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North Korean arms transfers to Russia estimated over 500,000 artillery rounds in two months, OSINT group says

An investigative study, supported by satellite imagery and cargo analysis, confirms the delivery of 500,000 artillery rounds from North Korea to Russia within two months.
North Korean Rajin port
North Korean arms transfers to Russia estimated over 500,000 artillery rounds in two months, OSINT group says

An investigation by open-source intelligence (OSINT) research group Frontelligence Insight has found that North Korea has shipped an estimated 500,000 artillery rounds to Russia over the past two months.

The study utilized satellite imagery, shipping documentation, and insider sources to track ammunition crates traveling from North Korea to Russia. Analysis shows over 2,000 cargo containers were transported, each holding around 300 crates of 152mm or 122mm artillery shells. Each standard 20-foot container can hold approximately 300 crates. Crates contain either 1 or 2 artillery shells of 152mm or 122mm caliber.

Frontelligence Insight utilized several approaches to estimate the number of artillery shells transferred from North Korea to Russia. First, they confirmed through satellite imagery that standard 20-foot shipping containers were used consistently. Typical container capacity is 20-27 tons, so they assumed a moderate 23.5 tons. Knowing the standard weight of 152mm and 122mm ammo crates, they calculated approximately how many crates could fit into each container.

The potential per-container totals were then verified against the maximum wagon loads that deliver the containers over land. Even when considering suboptimal loading conditions, the overall totals remained largely unchanged. By multiplying the number of documented containers by the estimated number of shells per container, the researchers arrived at the 500,000 round approximation.

“This estimate, which leans toward the conservative side, suggests that the actual number likely surpasses 500,000. These artillery shells encompass both 152mm and 122mm calibers, signifying a substantial enhancement of Russia’s military capabilities, particularly as the winter season approaches,” the researchers wrote.

Satellite photographs confirm cargo deliveries to Russia’s Tikhoretsk ammunition depot. Newly constructed berms at the depot now contain crates, after appearing empty in September.

North Korean Ammo Transfer Routes into Russia as released by the US government. Via Frontelligence Insight

The Tikhoretsk ammunition depot, previously known as the 719th Artillery Ammunition Base, played an important role in the supply of various types of ammunition, including 152mm, 125mm, and 122mm, along with smaller ammunition like hand grenades, VOG grenades, and PG-7 (RPG-7 ammo).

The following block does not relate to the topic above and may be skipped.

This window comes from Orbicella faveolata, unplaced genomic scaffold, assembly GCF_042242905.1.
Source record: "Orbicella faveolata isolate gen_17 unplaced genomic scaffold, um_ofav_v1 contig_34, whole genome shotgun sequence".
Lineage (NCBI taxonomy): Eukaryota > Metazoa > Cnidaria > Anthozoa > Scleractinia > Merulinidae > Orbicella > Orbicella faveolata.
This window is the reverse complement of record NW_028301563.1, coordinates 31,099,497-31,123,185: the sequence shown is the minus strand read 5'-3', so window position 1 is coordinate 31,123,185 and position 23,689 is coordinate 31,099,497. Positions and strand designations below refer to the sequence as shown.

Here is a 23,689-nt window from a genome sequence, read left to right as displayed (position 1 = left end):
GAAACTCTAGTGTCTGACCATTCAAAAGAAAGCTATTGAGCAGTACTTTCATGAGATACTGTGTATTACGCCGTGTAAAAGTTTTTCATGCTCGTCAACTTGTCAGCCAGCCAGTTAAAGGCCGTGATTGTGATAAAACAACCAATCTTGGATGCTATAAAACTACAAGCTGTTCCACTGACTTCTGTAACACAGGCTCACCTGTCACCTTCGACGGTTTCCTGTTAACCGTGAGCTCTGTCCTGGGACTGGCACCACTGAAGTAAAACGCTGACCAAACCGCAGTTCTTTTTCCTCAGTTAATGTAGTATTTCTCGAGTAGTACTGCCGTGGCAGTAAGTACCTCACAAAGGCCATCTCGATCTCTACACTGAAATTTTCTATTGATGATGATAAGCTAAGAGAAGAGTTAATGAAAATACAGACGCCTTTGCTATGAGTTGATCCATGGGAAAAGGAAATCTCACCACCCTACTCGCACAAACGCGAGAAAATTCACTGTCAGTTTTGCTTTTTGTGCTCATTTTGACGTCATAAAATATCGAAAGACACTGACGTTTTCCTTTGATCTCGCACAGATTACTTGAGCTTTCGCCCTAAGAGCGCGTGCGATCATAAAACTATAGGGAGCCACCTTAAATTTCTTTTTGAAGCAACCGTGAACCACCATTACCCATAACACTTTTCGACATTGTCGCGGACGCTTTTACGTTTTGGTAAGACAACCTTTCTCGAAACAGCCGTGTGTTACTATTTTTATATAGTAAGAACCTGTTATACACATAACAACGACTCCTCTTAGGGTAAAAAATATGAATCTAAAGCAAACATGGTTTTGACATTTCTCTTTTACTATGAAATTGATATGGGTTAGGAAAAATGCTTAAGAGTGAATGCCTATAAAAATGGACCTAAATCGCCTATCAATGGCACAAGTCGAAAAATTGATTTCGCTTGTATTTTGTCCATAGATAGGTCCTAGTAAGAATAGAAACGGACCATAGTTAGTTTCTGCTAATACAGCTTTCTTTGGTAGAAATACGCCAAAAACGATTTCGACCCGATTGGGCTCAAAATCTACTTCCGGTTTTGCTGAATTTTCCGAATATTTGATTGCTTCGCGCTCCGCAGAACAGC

The Tikhoretsk ammunition depo on 8 August 2023.
The Tikhoretsk ammunition depo on 14 October 2023.

Frontelligence documents at least shipments between the countries in October, beyond the 1,000 containers previously reported by the White House. While exact counts are uncertain, imagery shows container loading at North Korean Rajin port continues.

South Korea suspects possible short-range ballistic missile transfers, but the investigation found no evidence verifying this. Frontelligence Insight remains doubtful but not fully dismissive regarding missile claims:

“Our team made a diligent effort to scrutinize shipments, including examining the dimensions of unloaded cargo from containers. However, none of them appeared to match the expected dimensions of SRBM containers. While there is the possibility that we might have missed that specific container or that an alternate route was used for the shipment, we remain somewhat skeptical about reports regarding SRBM deliveries from North Korea to Russia, but cannot entirely dismiss this possibility,” Frontelligence wrote in an update to their initial research.

The study notes that ammunition quality has raised questions, as much was likely produced between 2000-2010. Higher dud rates around 25% are possible given the age. Still, with thousands of rounds fired daily, even faulty supplies could prove advantageous.

Frontelligence Insight concludes that the influx of North Korean ammunition may enable Russia to undertake new large-scale offensives or prolong existing barrages against Ukraine. However, Russia is unlikely to regain its overwhelming artillery advantage during the initial invasion phases. The deals also raise concerns about military cooperation between Russia and North Korea, including potential technology sharing.

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